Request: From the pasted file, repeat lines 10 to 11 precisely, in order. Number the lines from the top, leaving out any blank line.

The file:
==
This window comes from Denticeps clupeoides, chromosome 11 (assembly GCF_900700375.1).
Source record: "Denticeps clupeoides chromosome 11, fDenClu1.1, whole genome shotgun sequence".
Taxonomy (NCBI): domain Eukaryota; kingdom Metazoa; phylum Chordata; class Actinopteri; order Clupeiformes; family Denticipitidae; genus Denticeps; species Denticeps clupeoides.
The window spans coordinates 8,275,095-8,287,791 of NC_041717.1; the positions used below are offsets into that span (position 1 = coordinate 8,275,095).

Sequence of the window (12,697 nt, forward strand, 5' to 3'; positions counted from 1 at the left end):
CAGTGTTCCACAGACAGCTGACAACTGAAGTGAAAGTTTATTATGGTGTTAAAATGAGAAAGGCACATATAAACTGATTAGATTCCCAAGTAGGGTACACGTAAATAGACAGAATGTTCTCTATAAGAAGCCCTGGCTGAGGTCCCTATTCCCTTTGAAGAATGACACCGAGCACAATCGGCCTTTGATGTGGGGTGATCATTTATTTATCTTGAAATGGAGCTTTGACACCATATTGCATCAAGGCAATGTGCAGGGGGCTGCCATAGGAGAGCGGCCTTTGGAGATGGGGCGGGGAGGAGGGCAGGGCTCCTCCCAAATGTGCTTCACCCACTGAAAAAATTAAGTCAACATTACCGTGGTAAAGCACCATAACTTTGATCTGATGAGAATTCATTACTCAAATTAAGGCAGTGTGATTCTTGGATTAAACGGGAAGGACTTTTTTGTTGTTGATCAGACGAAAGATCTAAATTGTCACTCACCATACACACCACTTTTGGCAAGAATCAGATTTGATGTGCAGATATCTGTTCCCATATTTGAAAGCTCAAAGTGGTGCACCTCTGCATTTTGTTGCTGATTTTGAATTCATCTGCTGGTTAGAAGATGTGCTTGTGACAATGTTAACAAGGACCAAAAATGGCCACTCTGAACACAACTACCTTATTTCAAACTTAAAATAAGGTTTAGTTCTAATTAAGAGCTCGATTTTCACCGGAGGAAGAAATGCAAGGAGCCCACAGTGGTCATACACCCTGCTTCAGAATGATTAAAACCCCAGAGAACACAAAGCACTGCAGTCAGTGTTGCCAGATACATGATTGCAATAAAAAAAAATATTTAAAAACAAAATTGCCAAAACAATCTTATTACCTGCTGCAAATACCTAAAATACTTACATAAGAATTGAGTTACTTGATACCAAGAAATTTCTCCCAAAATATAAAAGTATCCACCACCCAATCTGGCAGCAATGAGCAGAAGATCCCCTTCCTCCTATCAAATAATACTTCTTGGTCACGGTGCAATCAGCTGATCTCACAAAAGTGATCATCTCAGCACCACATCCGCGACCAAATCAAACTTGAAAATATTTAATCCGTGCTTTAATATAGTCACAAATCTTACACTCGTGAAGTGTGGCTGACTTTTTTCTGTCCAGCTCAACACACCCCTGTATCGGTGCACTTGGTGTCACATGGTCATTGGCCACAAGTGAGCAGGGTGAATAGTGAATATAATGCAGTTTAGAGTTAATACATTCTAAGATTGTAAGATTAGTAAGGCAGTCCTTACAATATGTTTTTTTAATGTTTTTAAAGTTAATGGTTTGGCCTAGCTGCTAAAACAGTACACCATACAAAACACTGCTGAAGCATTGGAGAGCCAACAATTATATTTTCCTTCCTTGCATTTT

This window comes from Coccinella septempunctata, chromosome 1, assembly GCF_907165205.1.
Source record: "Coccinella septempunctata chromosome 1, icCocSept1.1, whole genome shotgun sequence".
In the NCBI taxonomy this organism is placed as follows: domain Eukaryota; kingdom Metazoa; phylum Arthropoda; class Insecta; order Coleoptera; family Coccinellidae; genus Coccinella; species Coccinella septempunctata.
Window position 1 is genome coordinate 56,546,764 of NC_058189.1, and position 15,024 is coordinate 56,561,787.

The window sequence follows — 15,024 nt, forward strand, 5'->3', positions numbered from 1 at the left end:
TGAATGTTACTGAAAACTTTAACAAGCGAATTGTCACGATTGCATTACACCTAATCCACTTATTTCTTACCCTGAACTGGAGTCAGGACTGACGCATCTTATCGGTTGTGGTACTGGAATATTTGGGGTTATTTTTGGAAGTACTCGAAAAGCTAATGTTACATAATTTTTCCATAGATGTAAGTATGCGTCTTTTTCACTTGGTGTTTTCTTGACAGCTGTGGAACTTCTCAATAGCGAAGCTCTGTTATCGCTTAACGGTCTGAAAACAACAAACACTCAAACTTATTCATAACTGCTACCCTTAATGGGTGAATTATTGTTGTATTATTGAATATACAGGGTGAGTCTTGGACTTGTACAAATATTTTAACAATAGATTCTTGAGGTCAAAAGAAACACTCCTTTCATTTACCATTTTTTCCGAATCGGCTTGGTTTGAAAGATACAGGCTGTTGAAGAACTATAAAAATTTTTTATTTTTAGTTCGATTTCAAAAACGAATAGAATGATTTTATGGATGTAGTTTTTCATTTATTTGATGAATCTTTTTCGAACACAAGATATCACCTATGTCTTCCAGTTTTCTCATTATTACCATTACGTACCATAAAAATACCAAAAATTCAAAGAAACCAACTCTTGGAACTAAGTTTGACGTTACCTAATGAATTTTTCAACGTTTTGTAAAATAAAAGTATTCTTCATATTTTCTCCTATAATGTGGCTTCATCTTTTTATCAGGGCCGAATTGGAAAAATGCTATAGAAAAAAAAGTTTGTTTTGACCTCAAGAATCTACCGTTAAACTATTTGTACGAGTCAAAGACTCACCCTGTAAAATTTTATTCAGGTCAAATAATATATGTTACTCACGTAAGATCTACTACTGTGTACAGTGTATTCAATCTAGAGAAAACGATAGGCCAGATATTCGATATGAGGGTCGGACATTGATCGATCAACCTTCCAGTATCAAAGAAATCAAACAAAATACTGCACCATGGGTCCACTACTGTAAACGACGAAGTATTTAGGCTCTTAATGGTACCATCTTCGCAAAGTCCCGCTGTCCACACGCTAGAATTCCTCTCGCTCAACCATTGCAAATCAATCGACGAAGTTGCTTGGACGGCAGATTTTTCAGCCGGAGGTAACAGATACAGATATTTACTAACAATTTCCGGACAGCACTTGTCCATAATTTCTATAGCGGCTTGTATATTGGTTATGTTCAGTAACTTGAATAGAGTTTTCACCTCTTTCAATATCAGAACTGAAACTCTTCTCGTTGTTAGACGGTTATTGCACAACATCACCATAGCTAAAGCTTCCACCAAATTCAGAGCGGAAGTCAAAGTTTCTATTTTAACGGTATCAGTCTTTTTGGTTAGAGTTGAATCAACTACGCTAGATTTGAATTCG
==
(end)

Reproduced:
Window position 1 is genome coordinate 56,546,764 of NC_058189.1, and position 15,024 is coordinate 56,561,787.

The window sequence follows — 15,024 nt, forward strand, 5'->3', positions numbered from 1 at the left end: